Dhrampreet Singh is passionate about mathematics. He has a Masters Degree in Mathematics from Western University, and tutors undergraduate, high school and grade eight students.
“I think math is a basic thing. If you don’t understand math, it’ll be really hard to do research in different fields. It doesn’t matter if you are doing economics or psychology. You still need mathematics,” he says.
Singh says he notices that while some high school students are bright, some are struggling with math’s basic concepts. “I found that they don’t explain the concepts really well in the school, and some of the teachers, they are really not interested in teaching math,” he explains.
“Most of the time, they show the slides on the board, so they do everything from their laptop. But math needs a step by step explanation.”
The Ontario Government announced they will invest $60M in revising the provincial math strategy. Some of their plans include having three lead math teachers in elementary schools, and a daily hour of math every day. They hope to improve math scores of students.
Already part of the plan
EQAO results for the Thames Valley District School Board (TVDSB) show that math scores have either stayed stable or slightly dropped in the past five years.
57% of grade three students meet the provincial standard between the 2013-2015 period, in comparison to 50% of grade six students. 41% of Grade nine applied math students are at the standard, while 82% of grade nine students at the academic level meet it.
Riley Culhane, a student achievement superintendent for the TVDSB, says improving students’ math skills is one of the strategic priorities. “Really to inspire students and staff to appreciate and be engaged mathematics, to develop and mentor math educators, develop math leadership capacities throughout our system.”
He adds that providing proper assistance to students all depends on their needs. “They may just need more time to complete some math tasks. They may require the use of a calculator to complete those tasks. We want to get to know the student’s need, as all students learn differently.”
Kaila Aguis, who represents the London region of the Kumon Learning Centre, is also pleased with the government’s plan. She says their approach is similar to instruction at Kumon.
“We emphasize that daily practice is extremely important, because it allows the students to build on previously learned skills,” she explains.
Aguis says that while it depends on the student and their own pace, they usually assign 30-45 minutes of practice a day.
“If they haven’t mastered what plus ones would be, there is no way they will be able to quickly compute a number of eight plus seven. You have to master previously learned subjects and content to be successful in the future.”
Is one hour a day enough?
Erin Ross is a grade 12 student who is receiving tutoring from Singh. She’s taking Data Management, because she needs a math so she can continue on in psychology in university. She says that she’s noticing improvement in her grades, and thinks that it’s great that Ontario’s investing in a renewed math strategy. However, she thinks there should be even more hours dedicated to teaching math.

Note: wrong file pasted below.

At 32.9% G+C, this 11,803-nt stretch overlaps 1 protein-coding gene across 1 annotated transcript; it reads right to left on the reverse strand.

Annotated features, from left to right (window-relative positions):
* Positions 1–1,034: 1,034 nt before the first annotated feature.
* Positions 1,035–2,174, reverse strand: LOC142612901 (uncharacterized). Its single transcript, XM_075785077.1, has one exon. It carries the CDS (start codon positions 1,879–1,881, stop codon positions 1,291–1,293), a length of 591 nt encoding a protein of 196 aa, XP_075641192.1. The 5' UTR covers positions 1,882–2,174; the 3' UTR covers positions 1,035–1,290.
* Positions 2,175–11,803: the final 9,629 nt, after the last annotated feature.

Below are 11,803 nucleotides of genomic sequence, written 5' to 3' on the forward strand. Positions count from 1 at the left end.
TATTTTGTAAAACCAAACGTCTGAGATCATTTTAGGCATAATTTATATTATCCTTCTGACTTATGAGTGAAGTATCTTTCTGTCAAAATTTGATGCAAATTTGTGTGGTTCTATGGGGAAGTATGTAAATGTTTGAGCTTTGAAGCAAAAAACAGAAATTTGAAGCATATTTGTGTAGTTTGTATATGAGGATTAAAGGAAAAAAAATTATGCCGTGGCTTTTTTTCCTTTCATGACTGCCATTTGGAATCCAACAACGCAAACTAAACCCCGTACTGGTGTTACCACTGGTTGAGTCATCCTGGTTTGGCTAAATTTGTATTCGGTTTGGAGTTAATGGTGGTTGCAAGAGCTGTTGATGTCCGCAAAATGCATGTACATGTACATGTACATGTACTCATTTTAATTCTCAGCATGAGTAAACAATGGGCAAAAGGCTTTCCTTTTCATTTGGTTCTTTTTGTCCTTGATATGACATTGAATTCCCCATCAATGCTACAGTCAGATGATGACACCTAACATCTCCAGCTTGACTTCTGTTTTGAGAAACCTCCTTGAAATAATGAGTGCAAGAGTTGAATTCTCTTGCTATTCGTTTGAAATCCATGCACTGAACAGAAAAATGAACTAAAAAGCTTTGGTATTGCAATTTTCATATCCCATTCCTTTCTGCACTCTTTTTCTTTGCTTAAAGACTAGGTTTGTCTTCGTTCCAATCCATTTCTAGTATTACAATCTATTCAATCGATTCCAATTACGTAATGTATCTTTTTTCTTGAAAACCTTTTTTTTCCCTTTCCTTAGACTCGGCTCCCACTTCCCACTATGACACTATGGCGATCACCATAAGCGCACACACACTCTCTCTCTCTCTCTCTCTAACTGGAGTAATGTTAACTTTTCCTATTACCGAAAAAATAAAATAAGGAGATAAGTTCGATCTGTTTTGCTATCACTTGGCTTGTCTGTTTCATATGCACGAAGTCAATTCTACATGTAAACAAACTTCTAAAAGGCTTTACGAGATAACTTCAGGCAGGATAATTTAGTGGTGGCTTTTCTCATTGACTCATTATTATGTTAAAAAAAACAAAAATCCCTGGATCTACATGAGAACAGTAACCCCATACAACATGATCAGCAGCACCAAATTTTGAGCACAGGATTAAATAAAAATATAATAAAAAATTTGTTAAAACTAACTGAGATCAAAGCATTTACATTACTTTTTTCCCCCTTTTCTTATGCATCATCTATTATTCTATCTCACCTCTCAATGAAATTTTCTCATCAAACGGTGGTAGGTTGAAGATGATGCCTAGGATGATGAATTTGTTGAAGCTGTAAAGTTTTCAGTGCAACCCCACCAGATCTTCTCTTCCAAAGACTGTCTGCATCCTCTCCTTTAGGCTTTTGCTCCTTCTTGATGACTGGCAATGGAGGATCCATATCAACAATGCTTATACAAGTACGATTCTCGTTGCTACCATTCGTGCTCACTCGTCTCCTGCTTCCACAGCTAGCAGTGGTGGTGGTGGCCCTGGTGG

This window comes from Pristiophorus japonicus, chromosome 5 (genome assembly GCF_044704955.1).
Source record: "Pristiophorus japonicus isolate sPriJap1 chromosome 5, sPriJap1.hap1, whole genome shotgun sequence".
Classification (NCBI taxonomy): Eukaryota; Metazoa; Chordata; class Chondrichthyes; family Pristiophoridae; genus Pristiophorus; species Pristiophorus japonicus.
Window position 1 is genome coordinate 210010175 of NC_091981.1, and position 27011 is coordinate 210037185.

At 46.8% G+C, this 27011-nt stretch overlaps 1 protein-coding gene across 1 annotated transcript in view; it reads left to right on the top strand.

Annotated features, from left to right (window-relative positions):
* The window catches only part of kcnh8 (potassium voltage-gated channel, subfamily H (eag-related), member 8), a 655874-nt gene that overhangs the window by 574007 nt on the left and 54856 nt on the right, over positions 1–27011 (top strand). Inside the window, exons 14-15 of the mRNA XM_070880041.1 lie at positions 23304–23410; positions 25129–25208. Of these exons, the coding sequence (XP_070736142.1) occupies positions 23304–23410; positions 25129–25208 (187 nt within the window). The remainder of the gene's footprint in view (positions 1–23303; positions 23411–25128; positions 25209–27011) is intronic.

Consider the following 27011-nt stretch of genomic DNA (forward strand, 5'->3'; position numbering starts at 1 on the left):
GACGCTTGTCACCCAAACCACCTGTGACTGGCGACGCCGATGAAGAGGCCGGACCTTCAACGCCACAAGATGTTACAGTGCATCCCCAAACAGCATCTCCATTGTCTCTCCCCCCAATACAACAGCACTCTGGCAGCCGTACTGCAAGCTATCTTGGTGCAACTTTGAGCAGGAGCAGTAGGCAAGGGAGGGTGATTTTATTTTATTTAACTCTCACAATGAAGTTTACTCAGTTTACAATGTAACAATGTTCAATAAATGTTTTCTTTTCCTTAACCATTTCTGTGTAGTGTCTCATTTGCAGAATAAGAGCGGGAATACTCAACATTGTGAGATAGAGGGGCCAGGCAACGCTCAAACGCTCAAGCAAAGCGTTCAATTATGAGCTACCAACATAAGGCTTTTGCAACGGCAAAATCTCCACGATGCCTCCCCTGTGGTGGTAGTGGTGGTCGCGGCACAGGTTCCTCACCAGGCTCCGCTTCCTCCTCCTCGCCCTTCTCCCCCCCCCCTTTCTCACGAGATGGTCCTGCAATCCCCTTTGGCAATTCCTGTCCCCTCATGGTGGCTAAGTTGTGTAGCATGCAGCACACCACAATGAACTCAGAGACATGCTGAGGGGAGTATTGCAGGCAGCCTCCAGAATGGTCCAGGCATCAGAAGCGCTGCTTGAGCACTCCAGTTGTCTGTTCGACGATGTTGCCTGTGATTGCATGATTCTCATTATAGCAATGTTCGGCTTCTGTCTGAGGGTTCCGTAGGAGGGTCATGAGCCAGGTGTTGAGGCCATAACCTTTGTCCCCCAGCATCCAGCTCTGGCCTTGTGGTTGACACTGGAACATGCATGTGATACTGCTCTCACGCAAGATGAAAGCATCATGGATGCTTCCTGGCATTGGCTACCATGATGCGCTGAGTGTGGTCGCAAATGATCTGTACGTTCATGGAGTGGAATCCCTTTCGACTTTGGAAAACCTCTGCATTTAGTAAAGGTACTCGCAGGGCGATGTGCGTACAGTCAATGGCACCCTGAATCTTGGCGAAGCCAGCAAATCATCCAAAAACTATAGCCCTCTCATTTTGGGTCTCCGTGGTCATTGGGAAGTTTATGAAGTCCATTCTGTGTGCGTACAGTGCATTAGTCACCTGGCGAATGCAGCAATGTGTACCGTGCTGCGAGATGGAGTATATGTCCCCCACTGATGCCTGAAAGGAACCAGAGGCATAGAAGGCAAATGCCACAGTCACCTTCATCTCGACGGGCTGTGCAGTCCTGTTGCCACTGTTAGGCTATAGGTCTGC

“I don’t think an hour a day would be beneficial enough to get that much education,” she says.
Blair Ofner, a grade eight student, is also being tutored by Singh and has noticed improvement in his math skills. He also thinks the investment is a great one, and that there should be “more individual one on one help with the teacher” opportunities available for students.
Beyond the elementary and secondary levels: What Fanshawe is doing
Erin Cox, a math professor and General Arts and Sciences Coordinator at Fanshawe College, says they brought in a MATH Placement Assessment to combat the “very high failure and withdraw rate in our math courses.”
“By a high failure rate, I mean about 50% of our students either dropped or withdrew from the courses,” she explains. Cox adds that in just its first year alone, they are already seeing higher scores and confidence from their students.
Fanshawe is also working on a project that would help students fulfill math requirements needed for certain programs. They hope to offer an equivalency test that would replace a math credit.
Julian Jarosh, math coordinator and health sciences professor, says that math skills are essential for any job in the science field for measurement and research. He says the College Student Achievement Project (CSAP), collecting information from every college student in the province, found that high school students struggle with the following concepts that should be grasped in elementary schools:
- Fractions, per cents and decimals
- Basic Equation solving
- Order of Operations
- Ratios and Proportions
- Word Problems
However, Jarosh adds that the students were able to handle these types of questions once they were in college.
Both he and Cox discourage the use of calculators in their classes, so their students can solve basic problems mentally. “If you do simple skills quickly in your head, you spend less energy on the simple skills, and a lot more energy on the more complicated skills. So your learning is growing exponentially, no pun intended,” says Jarosh.
He adds that one thing to keep in mind is that there are many ways to boost a student’s math skills. “If any of us had the answer for everybody, all our problems would be solved. The really important thing is when the student decides that they want to learn math skills, they will.”